For physical therapists working in the home, Esposito said focusing on providing value-based care would, open up opportunities to be innovative and creative.

“We now, more than ever, need to operate at the top of our license to deliver the best care that we can,” she said.

Taking a Career Home

For therapists working in traditional clinical settings, moving into the home may not be an obvious choice. Miller practiced for 24 years, previously with Catholic Health Services of Long Island under Catholic Home Care. He developed an interest in geriatric physical therapy after watching his grandmother receive care in the home.

Esposito worked primarily with spinal cord, stroke, and brain injury patients in an inpatient setting; she became interested in because she was always concerned about the challenges her patients would encounter upon returning home—so she decided to pursue the next stage of rehabilitation.

Both found that making the career transition came with some surprises.

“To be a Part B provider… therapists should join the Medicare system and be credentialed so they can accept payment. Then they need to build a referral network of hospitals and home health providers to gather customers,” said Miller. “They can also join a Part B provider. For Part A, they can join an organization or subcontract to a staffing agency that is under a Part A provider.”

Esposito said she found in-home therapists have to be flexible and organized and manage their own schedules and cancellations.

“You have to be creative and manage your limited resources in the home,” she said. “Family member or caregiver involvement is essential in our model of care.”

stylized music notes

Hitting the Right Notes

Music stirs emotions and can call up memories of special events and places. For neurological patients, it can be an important part of recovery. HomeCare sat down with Wesley Hyde, a board-certified music therapist, to discuss the benefits of music therapy for stroke patients.

HC: What is music therapy?
HYDE: In a broad sense, music therapy is the clinical and evidence-based practice of using music to facilitate a positive change in a person’s emotional, cognitive, physical and/or social well-being.

HC: How does it work for neurological patients?
HYDE: Different aspects of music can target specific areas of the brain that have been affected by disease or injury. For patients with neurologic disorders, music-making activities can address functional deficits such as memory, attention, motor control and language.

HC: How can music therapy help a stroke patient recover?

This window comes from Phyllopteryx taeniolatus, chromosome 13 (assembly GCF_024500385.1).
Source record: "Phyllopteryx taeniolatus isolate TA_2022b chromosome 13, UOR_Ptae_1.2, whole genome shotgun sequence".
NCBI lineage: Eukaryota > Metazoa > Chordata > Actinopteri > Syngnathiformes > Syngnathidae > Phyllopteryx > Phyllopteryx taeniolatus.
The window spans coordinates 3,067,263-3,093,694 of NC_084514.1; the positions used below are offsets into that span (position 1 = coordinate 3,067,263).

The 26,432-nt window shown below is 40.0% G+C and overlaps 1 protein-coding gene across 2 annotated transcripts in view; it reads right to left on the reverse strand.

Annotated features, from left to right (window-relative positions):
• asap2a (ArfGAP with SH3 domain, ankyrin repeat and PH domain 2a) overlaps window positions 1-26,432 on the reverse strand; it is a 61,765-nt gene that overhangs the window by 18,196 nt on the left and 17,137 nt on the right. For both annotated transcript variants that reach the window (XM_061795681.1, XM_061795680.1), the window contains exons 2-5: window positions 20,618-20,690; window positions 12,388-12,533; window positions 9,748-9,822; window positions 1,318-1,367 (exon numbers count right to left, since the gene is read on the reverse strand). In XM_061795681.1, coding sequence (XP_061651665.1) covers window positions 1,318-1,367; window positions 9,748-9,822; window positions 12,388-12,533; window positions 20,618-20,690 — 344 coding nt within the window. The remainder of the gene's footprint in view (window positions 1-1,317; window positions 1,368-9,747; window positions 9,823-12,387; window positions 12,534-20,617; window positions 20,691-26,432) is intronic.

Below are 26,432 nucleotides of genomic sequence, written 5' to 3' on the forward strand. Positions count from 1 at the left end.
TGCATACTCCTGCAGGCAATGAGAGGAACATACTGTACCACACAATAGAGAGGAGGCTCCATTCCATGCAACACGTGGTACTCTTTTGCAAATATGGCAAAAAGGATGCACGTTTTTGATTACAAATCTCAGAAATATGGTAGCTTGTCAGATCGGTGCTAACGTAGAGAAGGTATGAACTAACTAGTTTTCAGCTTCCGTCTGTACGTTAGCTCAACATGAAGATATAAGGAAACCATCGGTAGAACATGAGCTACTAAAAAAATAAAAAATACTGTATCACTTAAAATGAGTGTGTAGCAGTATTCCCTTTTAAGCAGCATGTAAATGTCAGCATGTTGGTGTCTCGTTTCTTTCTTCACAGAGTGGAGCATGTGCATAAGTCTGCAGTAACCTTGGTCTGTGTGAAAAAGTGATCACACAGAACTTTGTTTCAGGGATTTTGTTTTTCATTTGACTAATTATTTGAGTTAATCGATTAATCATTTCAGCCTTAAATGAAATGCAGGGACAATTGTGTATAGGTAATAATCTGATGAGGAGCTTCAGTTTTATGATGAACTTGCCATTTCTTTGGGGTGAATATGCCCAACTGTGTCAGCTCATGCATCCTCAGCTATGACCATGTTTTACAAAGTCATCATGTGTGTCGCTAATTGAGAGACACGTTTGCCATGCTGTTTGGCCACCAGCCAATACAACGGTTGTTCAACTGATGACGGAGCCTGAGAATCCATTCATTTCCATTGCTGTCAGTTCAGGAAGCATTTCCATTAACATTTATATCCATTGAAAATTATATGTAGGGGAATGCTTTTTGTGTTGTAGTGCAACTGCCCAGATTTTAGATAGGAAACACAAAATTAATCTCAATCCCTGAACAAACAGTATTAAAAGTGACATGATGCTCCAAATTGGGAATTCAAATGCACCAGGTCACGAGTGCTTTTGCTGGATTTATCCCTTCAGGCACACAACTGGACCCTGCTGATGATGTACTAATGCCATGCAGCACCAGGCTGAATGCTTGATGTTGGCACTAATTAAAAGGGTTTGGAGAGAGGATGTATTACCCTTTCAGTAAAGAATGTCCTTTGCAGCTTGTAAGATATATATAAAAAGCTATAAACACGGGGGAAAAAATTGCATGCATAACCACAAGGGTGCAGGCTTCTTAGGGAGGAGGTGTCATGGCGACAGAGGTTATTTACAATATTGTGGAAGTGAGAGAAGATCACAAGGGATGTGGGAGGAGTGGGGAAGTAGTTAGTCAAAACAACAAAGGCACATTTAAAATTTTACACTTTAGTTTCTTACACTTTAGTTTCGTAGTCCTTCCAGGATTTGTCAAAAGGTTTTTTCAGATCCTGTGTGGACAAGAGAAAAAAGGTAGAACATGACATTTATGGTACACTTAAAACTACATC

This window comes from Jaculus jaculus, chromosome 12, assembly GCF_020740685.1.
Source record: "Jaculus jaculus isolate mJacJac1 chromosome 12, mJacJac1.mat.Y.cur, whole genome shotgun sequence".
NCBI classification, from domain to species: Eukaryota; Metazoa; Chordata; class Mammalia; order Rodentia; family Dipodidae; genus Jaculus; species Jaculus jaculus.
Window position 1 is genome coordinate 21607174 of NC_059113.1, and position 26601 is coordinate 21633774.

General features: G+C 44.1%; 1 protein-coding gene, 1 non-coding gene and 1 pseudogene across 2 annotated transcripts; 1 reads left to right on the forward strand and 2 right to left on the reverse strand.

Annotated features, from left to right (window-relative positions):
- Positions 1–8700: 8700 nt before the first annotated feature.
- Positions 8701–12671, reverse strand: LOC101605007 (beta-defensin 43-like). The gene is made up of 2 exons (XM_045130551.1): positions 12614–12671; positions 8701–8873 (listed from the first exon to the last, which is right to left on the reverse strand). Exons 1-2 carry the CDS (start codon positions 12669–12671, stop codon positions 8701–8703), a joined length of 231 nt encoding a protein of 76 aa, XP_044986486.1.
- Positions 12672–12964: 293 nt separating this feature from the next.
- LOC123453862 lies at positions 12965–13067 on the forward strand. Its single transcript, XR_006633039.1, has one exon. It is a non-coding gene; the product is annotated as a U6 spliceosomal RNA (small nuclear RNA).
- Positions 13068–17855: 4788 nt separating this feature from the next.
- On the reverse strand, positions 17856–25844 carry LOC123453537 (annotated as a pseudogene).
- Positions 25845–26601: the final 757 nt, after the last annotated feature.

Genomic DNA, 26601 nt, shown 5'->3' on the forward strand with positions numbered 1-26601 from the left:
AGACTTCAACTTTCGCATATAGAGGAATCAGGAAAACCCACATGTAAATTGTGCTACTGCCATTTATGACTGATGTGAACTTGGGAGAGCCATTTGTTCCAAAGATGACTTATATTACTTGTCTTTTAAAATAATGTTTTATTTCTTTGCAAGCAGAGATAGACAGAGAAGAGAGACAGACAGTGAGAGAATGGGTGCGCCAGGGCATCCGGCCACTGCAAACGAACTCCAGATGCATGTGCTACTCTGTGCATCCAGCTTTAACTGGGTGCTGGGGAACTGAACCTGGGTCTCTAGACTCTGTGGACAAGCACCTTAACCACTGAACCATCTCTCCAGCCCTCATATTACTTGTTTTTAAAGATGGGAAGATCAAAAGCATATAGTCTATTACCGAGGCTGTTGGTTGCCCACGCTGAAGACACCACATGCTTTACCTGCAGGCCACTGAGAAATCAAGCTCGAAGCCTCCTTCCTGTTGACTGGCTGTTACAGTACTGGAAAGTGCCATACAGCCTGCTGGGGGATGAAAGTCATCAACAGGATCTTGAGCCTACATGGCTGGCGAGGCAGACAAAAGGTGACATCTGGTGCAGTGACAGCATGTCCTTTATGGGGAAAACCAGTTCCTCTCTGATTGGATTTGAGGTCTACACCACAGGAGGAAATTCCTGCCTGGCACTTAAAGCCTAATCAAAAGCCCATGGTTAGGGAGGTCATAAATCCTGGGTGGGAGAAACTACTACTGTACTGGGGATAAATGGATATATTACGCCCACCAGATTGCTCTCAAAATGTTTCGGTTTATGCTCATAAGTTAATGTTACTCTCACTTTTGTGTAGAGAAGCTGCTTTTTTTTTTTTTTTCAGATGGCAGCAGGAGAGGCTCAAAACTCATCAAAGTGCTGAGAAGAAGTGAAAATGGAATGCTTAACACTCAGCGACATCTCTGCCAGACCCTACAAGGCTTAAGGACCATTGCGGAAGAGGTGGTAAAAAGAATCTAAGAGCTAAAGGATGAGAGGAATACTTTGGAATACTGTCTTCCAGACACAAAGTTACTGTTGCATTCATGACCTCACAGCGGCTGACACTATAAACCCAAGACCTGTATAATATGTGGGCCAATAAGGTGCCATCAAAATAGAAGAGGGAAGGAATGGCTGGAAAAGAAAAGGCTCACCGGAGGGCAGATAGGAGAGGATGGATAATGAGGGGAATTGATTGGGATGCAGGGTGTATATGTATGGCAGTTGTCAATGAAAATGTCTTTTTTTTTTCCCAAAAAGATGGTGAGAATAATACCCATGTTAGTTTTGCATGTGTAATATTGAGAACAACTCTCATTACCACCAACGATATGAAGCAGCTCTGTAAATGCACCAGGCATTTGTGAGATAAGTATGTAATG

HYDE: Patients who have had a stroke tend to be highly stimulable to music, as the underlying issue that caused nerve damage has been treated, and rehabilitation is usually not hindered by disease progression. Patients can expect to play instruments using their affected side to improve motility and coordination. If communication is an issue, patients can sing in order to improve word-finding or intelligibility. Other common tasks could include learning jingles to serve as mnemonic devices for important information, targeting moving drums to improve visual scanning and writing songs to work on planning and organizational skills.

HC: Can music therapy help a patient transition home faster?
HYDE: Music provides another avenue through which patients can have an “ah-ha” moment when trying to figure out how to adapt to their new normal. Whether it be figuring out how to sequence steps when walking or remembering safety guidelines, music therapy offers additional practice for improving functional ability and can increase the rate at which patients meet their goals for a safe return to the community.

HC: How can music therapy in a home setting assist in a patient’s recovery?
HYDE: Patients can benefit from music therapy in the home because they can learn how to use their own environment to their advantage. Patients can learn how to set up and facilitate exercises with their own equipment, even when the therapist isn’t there. A music therapist can also adapt treatment plans to the patient’s environmental needs. Generally speaking, music therapy can provide patients an opportunity to have a positive and enjoyable experience inside their home, which can improve their mood and motivation to continue on the road to recovery.

Kristin Easterling is managing editor of HomeCare magazine.